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The end of a dynasty

Wednesday 13 September 2023, by Paul Martial

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By putting an end to Bongo’s power, the army is trying to perpetuate the system, but it is not counting on the popular will for real change in the country.

A few hours after the announcement of Ali Bongo’s election victory, General Brice Oligui Nguema, head of the presidential guard, announced the army’s seizure of power and denounced a rigged election. A week later, he became president of the transition.

Turning the page

This coup d’état seems to have made only happy people. People took to the streets to express their joy and relief. Even Luc Oyoubi, Deputy Secretary General of Bongo’s Gabonese Democratic Party, declared: "We knew that change had to come". He pledged his willingness to participate in the transition. He was pleased that Bongo’s advisers were in prison. When they were arrested at home, videos showed them in front of suitcases filled with bundles of cash.

This state of grace was also fuelled by the first measures taken by the generals: the dismissal of Marie-Madeleine Mborantsuo, president of the Constitutional Court, mother-in-law of Ali Bongo and nicknamed "The Tower of Pisa" for her decisions always in favour of the government; the release of Jean-Rémy Yama, a trade unionist from the main trade union coalition Dynamique unitaire; the meeting with the opposition platform Alternance 2023; the appointment as head of government of Raymond Ndong Sima, known as an opponent.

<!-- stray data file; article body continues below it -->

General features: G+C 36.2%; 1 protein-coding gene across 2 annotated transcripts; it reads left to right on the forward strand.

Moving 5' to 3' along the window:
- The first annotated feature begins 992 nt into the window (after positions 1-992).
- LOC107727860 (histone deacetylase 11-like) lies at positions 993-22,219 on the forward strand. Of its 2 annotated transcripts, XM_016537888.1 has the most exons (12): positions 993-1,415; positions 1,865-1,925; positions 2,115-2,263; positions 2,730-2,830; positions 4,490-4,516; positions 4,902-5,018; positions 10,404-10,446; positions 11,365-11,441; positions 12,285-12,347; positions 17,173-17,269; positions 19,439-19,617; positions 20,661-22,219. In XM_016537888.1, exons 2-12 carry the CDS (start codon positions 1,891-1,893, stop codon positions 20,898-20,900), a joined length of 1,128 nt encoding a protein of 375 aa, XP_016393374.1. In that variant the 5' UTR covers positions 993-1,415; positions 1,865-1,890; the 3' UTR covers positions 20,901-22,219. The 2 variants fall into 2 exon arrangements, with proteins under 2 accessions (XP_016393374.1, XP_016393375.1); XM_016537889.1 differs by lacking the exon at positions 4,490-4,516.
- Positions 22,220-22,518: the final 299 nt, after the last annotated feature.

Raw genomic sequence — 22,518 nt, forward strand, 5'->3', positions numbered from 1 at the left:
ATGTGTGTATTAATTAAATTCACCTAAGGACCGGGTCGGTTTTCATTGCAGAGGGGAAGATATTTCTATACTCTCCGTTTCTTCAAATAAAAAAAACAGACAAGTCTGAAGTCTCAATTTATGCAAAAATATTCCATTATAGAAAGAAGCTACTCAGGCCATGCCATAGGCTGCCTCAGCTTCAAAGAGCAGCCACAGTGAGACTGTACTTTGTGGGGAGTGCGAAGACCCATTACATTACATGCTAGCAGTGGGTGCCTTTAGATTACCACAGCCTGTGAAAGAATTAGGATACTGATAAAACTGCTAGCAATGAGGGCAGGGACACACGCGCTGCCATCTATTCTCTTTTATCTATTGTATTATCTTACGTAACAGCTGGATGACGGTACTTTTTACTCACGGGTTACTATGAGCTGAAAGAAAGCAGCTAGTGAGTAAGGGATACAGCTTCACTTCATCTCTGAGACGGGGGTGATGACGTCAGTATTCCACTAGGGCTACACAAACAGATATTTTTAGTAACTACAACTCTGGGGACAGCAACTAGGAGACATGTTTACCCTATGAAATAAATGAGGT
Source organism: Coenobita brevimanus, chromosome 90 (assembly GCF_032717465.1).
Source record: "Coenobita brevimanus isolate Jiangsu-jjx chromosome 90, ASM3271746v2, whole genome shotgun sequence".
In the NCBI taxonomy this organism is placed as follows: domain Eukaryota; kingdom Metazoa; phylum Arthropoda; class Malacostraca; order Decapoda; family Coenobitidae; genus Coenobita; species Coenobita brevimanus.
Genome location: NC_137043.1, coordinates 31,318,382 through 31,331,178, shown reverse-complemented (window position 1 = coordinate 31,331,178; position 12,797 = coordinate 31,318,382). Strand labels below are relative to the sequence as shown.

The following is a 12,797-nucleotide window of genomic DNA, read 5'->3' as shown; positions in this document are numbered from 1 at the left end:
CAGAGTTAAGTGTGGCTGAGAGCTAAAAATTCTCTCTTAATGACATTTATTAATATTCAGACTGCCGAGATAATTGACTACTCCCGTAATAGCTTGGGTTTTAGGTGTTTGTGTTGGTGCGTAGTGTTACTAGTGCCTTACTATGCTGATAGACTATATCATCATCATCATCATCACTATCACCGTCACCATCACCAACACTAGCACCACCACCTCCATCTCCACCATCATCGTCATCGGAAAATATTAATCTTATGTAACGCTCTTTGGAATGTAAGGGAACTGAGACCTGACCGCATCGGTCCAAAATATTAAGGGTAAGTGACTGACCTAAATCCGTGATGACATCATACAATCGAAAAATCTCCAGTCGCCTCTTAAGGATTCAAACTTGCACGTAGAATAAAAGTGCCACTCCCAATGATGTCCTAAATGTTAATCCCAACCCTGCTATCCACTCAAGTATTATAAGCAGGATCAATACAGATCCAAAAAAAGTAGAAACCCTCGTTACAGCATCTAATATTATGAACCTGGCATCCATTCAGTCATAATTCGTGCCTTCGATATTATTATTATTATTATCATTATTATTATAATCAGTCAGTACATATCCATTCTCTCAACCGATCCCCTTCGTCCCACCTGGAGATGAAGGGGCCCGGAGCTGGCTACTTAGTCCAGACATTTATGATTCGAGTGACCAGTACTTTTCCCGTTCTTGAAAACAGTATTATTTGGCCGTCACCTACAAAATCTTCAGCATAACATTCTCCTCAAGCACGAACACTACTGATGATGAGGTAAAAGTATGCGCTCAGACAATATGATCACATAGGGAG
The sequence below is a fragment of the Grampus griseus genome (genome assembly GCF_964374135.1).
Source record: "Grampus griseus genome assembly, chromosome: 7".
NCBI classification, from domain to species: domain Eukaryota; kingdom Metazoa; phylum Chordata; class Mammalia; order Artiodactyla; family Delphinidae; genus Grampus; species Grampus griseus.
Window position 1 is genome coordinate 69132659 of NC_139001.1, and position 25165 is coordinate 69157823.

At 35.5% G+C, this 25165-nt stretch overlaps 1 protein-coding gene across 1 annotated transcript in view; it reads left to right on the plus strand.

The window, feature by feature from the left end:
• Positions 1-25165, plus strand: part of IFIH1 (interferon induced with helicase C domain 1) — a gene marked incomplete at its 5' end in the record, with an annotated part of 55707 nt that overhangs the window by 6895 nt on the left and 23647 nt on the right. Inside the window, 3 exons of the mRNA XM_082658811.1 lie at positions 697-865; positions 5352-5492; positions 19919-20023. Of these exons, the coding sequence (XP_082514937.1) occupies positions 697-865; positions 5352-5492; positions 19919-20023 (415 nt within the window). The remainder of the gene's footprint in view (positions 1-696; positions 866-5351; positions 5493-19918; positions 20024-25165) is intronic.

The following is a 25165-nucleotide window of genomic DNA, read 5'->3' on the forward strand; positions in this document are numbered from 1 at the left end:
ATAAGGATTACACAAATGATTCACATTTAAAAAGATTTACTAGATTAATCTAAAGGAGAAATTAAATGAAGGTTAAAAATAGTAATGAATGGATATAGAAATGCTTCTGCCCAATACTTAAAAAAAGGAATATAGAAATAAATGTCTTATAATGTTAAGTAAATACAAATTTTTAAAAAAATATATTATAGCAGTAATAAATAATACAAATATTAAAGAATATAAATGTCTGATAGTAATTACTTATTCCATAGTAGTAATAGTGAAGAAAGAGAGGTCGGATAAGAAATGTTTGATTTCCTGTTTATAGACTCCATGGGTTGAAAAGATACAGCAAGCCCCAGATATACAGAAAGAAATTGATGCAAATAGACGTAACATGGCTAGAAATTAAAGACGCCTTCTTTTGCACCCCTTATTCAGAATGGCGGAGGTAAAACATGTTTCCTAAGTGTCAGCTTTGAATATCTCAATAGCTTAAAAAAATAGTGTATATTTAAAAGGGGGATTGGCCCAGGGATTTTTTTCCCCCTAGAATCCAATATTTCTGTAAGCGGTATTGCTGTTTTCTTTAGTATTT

New figures for old politics

This coup d’état is not happening because Ali Bongo committed fraud in the elections. He did the same in 2009 and 2016. At the time, there were protests and the army fiercely repressed them. Nguema’s power grab is part of the division of the ruling elite. Ali Bongo’s stroke in 2018 left him severely weakened. For months, power was held by his wife and her entourage. The rise to power of his son Noureddin Bongo Valentin, who was being groomed to replace his father, was by no means to the liking of the historic Bongo wing represented by his sister Pascaline.

Will the military stay in power forever? Perhaps not. The transition charter states that the members and the head of the government, as well as the presidents of the Assembly and the Senate, may not stand in the next presidential elections, but nowhere does it mention the president of the transition. Rapid elections with no real candidate against Nguema could be an option for restoring the constitution, leaving the system intact for the benefit of French economic and military interests.

However, nothing is set in stone, and the end of the Bongo dynasty could herald another, much more profound change as a result of popular mobilization.

13 September 2023

Translated by International Viewpoint from l’Anticapitaliste.


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